War of the Rebellion: Serial 038 Page 0754 Mississippi, WEST TENNESSEE, ETC. Chapter XXXVI.

Search Civil War Official Records

to Hard Times by 8 p. m., I will endeavor to cross you over to this side. You might leave a picket detachment to stay with Major Harrison until sunset, provided with two good flats, and let them come down the lake, making arrangements to put their flats into the river on their arrival at Hard Times. Major Harrison, if pressed, can fall back, destroying bridges, &c., and save his command, but with a force the size of yours subsistence may prove a grave question, if cut off from the main body. If you are prevented from crossing, try and hold the country from the boat bridge to Hard Times, and collect all the supplies you can by flats, &c., in the direction of Tensas.

Very respectfully,


GRAND GULF, April 17, 1863.

Lieutenant-General PEMBERTON:

Have ordered Cockrell to Hard Times. Have boats in Big Black to cross entire force, if enemy's gunboats remain above till 10 p. m.

Trenches manned. Batteries ready for action.


HEADQUARTERS, Grand Gulf, MISS., April 17, 1863.

Major R. W. MEMMINGER, Assistant Adjutant-GENERAL:

SIR: I have the honor to report that I visited in person the command of Colonel Cockrell on take WEST bank of the river yesterday, finding him strongly posted in a position which cannot be turned or taken by assault; the enemy in a similar position immediately in his front, with pickets in sight. The passage of the gunboats by the Vicksburg batteries, rendering his position untenable, will compel him to fall back on the WEST shore of Lake Saint Joseph, about 4 miles. He can then hold a point equally as strong from a land attack and removed from the river sufficiently far to be safe from gunboats. He can maintain himself in this position without any supplies from this side for three or four weeks. He cannot be cut off unless a large force of the enemy move down and occupy Hard Times Landing, and even then he could not be captured until starved out. Pending a reply to my last telegram, I have made arrangements to cross him force to-night, of the enemy's gunboats do not come down, and shall do so unless otherwise ordered from your headquarters.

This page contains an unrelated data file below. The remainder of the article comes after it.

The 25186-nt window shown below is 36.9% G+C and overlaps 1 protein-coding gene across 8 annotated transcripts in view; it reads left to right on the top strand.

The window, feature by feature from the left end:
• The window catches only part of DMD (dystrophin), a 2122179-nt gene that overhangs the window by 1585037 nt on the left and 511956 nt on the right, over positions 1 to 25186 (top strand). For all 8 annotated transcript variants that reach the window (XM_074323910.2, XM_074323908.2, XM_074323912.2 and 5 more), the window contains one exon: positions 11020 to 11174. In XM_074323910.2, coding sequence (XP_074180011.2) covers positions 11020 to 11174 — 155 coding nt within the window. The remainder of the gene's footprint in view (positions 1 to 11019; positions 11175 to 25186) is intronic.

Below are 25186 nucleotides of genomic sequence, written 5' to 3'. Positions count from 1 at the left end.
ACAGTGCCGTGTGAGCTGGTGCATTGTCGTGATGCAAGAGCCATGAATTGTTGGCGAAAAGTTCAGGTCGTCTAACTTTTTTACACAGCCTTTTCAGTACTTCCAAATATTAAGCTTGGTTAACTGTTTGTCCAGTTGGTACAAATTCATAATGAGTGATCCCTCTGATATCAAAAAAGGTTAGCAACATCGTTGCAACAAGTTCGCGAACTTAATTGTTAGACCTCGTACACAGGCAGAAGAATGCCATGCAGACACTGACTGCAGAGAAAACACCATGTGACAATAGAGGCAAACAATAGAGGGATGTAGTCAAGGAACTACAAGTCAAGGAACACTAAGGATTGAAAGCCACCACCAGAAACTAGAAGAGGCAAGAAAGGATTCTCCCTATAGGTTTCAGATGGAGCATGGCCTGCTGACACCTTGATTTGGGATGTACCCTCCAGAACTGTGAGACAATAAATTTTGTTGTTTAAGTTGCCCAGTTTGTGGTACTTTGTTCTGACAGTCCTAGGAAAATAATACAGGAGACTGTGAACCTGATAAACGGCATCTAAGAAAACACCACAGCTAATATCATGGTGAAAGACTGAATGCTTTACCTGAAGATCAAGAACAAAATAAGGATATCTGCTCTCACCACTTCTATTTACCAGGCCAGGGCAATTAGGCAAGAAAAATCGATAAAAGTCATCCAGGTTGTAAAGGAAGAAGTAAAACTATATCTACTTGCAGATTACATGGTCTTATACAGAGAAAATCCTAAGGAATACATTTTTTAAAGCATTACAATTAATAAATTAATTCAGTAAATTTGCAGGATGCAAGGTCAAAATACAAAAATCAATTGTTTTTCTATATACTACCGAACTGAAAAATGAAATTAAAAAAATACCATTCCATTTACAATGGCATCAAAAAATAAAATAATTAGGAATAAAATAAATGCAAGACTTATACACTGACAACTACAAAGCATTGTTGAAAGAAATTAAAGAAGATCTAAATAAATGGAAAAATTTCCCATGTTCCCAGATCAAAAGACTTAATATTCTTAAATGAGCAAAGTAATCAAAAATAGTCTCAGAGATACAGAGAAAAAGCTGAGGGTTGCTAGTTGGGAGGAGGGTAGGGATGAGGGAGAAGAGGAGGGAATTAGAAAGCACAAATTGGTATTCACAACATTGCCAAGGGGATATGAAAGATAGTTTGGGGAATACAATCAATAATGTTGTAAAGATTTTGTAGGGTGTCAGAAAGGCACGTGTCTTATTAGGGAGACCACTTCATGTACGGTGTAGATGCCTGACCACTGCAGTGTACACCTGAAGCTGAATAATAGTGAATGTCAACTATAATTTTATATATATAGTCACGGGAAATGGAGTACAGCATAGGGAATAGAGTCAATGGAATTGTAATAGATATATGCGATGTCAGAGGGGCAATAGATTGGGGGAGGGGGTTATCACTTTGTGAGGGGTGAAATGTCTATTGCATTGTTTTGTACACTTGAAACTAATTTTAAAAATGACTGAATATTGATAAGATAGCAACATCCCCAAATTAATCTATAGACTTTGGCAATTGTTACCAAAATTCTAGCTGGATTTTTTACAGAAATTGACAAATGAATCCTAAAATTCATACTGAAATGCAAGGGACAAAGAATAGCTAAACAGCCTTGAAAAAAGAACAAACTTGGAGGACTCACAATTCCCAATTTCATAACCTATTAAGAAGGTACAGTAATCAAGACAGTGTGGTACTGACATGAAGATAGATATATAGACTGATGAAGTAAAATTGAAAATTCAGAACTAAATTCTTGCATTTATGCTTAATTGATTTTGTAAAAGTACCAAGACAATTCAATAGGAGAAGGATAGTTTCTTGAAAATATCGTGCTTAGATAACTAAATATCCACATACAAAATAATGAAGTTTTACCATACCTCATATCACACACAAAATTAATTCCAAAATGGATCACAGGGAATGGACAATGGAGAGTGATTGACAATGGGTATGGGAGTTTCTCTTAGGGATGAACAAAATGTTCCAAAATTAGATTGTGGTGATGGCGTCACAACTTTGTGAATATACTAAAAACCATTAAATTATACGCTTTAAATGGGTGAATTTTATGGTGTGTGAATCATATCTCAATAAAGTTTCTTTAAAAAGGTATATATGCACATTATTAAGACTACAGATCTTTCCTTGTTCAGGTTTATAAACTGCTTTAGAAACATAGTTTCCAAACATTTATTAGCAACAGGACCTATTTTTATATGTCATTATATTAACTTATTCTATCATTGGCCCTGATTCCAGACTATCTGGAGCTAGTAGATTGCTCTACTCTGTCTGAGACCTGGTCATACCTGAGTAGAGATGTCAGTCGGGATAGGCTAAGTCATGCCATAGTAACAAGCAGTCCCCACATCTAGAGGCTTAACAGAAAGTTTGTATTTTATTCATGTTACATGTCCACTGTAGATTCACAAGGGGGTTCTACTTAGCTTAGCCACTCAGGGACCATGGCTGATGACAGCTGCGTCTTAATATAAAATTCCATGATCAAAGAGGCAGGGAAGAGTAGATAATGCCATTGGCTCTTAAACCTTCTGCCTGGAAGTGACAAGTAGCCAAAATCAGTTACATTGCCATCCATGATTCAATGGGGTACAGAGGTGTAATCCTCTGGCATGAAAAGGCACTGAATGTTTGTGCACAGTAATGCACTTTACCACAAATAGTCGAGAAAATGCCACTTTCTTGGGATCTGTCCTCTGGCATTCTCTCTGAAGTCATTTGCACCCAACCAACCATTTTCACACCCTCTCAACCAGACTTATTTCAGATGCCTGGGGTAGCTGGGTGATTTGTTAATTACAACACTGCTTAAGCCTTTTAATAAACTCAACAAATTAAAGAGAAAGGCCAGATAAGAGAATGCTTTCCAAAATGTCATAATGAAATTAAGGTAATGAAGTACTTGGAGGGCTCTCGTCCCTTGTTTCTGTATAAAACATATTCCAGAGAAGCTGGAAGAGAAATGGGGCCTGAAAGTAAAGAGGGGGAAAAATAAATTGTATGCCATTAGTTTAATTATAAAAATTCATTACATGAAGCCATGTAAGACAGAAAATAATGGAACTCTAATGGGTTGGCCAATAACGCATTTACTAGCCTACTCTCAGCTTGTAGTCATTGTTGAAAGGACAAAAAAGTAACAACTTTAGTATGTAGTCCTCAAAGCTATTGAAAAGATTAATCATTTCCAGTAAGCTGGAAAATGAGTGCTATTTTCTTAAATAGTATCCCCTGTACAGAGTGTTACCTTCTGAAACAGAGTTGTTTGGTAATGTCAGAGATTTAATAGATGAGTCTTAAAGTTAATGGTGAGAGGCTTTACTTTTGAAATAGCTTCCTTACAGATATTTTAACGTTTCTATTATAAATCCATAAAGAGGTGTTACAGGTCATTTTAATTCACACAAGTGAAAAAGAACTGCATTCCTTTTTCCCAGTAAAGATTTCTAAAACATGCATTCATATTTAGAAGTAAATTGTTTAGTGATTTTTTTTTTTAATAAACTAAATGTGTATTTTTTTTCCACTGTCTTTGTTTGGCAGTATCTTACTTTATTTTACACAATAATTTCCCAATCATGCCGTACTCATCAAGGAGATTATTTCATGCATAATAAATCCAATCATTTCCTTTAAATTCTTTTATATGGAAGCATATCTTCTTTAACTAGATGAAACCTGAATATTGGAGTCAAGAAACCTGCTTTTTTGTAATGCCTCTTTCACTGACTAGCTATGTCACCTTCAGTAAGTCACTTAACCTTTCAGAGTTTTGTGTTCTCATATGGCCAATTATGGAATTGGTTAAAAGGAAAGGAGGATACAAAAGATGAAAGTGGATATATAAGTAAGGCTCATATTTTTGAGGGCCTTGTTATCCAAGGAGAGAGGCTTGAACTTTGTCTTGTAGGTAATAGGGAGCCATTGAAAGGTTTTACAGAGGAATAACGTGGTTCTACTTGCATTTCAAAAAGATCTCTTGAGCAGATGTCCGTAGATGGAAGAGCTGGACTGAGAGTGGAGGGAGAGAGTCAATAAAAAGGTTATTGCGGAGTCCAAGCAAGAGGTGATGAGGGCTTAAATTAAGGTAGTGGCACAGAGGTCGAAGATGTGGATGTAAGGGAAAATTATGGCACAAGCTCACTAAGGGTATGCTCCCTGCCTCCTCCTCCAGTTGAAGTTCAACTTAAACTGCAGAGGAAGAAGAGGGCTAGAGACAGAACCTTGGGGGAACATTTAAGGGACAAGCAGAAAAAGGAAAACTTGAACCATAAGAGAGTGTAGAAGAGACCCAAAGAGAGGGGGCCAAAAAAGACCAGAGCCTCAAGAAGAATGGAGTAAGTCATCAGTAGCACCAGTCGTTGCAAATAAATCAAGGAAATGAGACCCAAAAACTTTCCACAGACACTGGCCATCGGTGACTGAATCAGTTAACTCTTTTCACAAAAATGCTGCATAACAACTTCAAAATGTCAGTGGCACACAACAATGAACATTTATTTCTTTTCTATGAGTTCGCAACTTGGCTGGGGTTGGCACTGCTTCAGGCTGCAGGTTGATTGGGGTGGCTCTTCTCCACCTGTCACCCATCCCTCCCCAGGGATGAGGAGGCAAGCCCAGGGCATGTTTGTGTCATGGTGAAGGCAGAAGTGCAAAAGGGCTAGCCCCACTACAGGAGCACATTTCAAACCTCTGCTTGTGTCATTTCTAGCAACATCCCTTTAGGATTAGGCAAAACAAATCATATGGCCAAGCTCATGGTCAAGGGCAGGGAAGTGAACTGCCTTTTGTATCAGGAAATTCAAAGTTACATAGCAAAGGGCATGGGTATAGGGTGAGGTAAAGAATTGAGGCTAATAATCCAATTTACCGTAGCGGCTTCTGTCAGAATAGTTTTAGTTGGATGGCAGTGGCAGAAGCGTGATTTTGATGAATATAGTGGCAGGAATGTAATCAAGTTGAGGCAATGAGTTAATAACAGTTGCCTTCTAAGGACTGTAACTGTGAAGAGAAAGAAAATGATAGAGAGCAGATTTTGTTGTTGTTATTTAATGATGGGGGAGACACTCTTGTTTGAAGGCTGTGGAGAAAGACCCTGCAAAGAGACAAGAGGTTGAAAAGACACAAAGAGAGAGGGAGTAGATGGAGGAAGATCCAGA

The prisoners captured in the skirmish at Fisk's plantation, 4 in number, I have confined in the country jail at Port Gibson. They can be convicted by civil process for tampering with slaves, stealing negroes, amalgamation, or any similar charge that may be brought against them, and I therefore respectfully suggest that Governor Moore, of Louisiana, be notified that he can have them on proper requisition. I inclose descriptive lists. * The horses and arms captured are in my camp, and will be turned over to-day to the proper officers.

Very respectfully, your obedient servant,



* Omitted.